From the Publisher: It’s a Wrap

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Arnold G. York

This is the last issue of the year, so as they say in showbiz, “It’s a wrap.” 

Locally, it’s been a bit of a strange year but also a productive year, which is more than you could probably say about this year in Washington, D.C. 

We’ve got a bunch of things on our plate that are very slowly moving toward some resolution in the future. 

Civic Center sewer plans 

The Los Angeles County Regional Water Quality Control Board (RWCQB) has placed a development prohibition on the Malibu Civic Center. Although they can’t technically tell us how to do it, they are virtually mandating a sewer in the Civic Center and surrounding area for commercial property by 2015 and residential property by 2019. Right now though, the city is about nine months behind and probably won’t complete the first phase until 2016. 

The city and the RWQCB are progressing in the engineering of the system and an EIR is on the way. Costs for the project are estimated at $41.7 million but the final cost will probably be higher. The commercial land owners are pretty much on board because they want certainty and they know they’ll have to grit their teeth and pay whatever their share turns out to be. 

The adjoining homeowners are an entirely different case. Some have wealthy incomes, but a number of them own valuable land and have limited income, so they’ll probably have to either borrow (if they can) or sell out and leave. I suspect there will be several years of litigation ahead, but in the interim the real estate in the Civic Center is in suspended animation. If you buy it, you buy “as is” and wait several years for a resolution, if it all. 

Park swap 

The land swap between the City of Malibu and the Santa Monica Mountains Conservancy is in the works and the city will look to ultimately trade Charmlee Wilderness Park, located on the far west end of Malibu, for the remaining hunk of Bluffs Park so it can get more sports fields, rec centers and additional parking. The opposition may be able to delay or block it for a while, but ultimately it should go through because I can’t see any court blocking a swap where the city gets playground space and Charmlee ends up being owned by a state agency that holds land for the environment.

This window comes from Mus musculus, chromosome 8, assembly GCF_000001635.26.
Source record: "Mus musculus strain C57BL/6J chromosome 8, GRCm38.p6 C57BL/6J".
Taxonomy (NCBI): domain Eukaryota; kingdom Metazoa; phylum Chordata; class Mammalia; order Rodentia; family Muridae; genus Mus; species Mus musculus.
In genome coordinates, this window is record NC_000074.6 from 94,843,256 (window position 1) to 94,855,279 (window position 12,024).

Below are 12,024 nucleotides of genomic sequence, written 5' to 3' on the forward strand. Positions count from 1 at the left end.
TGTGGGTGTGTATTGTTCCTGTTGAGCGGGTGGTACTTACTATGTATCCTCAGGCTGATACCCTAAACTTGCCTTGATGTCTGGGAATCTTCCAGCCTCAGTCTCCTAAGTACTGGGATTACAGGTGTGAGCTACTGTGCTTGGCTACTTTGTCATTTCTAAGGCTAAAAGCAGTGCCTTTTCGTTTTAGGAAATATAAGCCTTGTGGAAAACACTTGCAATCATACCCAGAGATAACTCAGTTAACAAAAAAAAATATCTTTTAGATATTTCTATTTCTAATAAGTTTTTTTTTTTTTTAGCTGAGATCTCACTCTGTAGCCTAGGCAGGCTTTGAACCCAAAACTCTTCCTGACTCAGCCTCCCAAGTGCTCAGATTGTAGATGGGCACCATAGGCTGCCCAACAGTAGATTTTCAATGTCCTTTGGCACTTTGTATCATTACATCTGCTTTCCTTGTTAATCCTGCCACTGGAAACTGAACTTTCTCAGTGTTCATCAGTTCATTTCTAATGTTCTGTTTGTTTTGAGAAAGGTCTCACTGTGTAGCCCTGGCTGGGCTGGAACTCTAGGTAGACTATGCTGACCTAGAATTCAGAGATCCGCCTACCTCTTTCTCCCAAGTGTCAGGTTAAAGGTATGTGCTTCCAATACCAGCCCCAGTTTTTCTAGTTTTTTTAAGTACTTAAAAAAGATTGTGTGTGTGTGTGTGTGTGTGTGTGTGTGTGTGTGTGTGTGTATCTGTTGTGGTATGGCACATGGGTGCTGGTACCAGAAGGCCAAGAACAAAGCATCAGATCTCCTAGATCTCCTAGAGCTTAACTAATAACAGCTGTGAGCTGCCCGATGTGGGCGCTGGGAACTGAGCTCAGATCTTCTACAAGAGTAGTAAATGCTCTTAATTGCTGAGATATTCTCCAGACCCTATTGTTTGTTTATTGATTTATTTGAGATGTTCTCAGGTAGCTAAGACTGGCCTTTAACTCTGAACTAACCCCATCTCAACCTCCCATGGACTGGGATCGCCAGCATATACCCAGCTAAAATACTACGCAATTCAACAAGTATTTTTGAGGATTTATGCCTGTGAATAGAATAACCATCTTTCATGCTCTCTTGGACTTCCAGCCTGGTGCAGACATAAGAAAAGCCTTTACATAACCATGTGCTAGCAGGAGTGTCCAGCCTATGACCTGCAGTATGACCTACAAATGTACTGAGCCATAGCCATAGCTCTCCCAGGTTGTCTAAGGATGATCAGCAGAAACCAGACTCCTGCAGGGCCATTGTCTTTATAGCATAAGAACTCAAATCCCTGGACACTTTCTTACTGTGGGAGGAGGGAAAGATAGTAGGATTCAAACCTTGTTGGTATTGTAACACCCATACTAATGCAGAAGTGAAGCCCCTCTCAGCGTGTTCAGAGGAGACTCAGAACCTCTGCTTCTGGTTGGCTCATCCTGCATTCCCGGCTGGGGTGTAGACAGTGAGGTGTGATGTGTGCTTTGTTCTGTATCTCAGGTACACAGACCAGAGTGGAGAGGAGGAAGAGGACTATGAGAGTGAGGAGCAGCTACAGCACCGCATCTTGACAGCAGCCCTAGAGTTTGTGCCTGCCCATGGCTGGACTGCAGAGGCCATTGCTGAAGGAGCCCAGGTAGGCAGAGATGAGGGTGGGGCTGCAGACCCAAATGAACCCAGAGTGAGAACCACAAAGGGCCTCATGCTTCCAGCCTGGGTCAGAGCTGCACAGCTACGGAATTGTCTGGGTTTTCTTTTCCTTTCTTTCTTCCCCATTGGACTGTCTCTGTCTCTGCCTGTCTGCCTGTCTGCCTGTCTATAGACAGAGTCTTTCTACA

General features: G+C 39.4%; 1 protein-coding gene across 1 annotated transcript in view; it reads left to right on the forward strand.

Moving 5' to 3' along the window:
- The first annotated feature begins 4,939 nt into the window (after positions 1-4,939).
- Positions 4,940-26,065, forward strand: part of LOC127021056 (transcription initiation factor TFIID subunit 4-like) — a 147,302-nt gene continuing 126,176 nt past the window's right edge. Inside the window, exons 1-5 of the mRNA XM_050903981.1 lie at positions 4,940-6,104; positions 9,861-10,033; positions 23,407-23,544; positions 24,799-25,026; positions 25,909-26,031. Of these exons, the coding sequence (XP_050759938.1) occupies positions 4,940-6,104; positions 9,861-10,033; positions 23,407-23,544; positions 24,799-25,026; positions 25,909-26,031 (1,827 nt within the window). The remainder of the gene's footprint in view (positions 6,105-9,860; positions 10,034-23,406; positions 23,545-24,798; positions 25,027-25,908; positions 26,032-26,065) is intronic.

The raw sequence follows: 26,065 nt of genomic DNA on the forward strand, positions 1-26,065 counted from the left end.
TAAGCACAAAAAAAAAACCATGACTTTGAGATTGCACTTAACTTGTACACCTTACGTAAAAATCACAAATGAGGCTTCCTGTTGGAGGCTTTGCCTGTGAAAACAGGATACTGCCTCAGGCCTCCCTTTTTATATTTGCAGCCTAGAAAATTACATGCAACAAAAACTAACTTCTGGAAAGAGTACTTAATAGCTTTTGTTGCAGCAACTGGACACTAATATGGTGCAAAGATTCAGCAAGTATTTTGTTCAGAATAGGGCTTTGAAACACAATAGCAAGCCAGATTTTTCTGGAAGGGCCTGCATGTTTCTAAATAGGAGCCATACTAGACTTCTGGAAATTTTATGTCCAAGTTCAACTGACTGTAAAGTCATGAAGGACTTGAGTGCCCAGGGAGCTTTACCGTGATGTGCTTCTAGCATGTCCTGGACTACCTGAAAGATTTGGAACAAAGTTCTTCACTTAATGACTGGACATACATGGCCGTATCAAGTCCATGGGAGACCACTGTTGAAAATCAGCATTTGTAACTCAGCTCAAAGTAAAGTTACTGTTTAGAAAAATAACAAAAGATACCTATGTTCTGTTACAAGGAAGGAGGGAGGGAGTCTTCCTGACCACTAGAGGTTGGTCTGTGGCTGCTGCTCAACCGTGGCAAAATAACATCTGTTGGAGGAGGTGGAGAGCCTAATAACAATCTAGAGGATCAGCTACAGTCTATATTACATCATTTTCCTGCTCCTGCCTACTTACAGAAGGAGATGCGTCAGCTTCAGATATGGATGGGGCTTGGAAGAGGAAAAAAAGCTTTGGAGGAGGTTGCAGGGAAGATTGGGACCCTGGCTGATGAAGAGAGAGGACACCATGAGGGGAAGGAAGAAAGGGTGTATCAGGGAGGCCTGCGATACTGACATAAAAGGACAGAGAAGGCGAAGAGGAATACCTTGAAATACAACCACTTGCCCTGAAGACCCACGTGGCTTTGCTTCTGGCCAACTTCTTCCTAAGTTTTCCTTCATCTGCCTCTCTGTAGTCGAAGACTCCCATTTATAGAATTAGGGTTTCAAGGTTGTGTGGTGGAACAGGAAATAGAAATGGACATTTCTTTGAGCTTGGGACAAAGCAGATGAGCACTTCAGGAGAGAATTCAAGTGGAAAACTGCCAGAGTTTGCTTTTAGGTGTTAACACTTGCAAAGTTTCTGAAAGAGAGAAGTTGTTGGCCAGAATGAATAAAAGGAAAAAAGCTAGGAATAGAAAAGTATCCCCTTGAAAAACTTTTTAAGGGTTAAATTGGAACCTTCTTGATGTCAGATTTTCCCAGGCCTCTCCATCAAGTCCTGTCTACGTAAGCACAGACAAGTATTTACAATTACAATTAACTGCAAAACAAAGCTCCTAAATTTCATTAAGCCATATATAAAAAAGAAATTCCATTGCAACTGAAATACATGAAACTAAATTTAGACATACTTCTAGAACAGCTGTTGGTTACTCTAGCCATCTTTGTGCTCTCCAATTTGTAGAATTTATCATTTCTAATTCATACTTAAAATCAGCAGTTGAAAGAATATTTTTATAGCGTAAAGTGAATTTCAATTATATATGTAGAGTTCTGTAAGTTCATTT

School district separation 

The movement to create a separate school district for Malibu is gaining steam, primarily because Advocates for Malibu Public School (AMPS), the group leading the charge, appears to know what it’s doing. The leaders have a very definite plan and are raising the $2-$3 million or so it will take to get the job done over the next few years. 

Broad Beach sand replenishment 

The group trying to restore Broad Beach may have finally located the right sand to go ahead with the beach restoration project. The cost is gigantic on Broad Beach alone, but it just may be a preview of the coming attractions for major erosion along the entire west coast. It’s going to be incredibly expensive and set up gigantic environmental battles. We are going through climate shifts in terms of temperature, air conditions, ocean changes in tides, water temperature and a variety of other things. Changes in the ocean affect everything—smog, childhood health, temperature, air quality and basin health, agriculture, animal husbandry, shipping, transportation to move shipping, fresh potable water—and there are some very big players impacted by this climate change. 

Rehab crackdown 

People are talking to me about problems related to the alcohol and drug rehab and sober living centers and their impacts on local neighborhoods. They’ve become too popular, whereas before they were more below the radar. Their profile is now rising in enough communities, not just Malibu, that some legislators are beginning to take a second look at the problem. There will probably be some action on that front this coming year. 

Water system overhaul 

The $266 million LA County Topanga/ Malibu water project is headed our way to add reservoirs, increase the size of outdated pipelines that are too narrow to meet current standards, increase the water flow and try and make us reasonably safer in cases of fire. The cost is going to be passed through to us and it’s not going to be cheap. 

We pay for it 

What we’re seeing is lots of costs of public improvements no longer being spread out over the entire county but instead directed at smaller groups like Malibu. The philosophy, or perhaps the economics, have changed and the price of staying small and relatively unpopulated (13,000) is going up. If you can afford it, it’s well worth it. The basic question is what do we do about the people who really can’t afford it and are being squeezed out? It’s not an easy answer. 

P.S. Take a look at our upcoming Jan. 2, 2014 issue, which is 2013 in review. 

Have a Merry Christmas and a Happy New Year.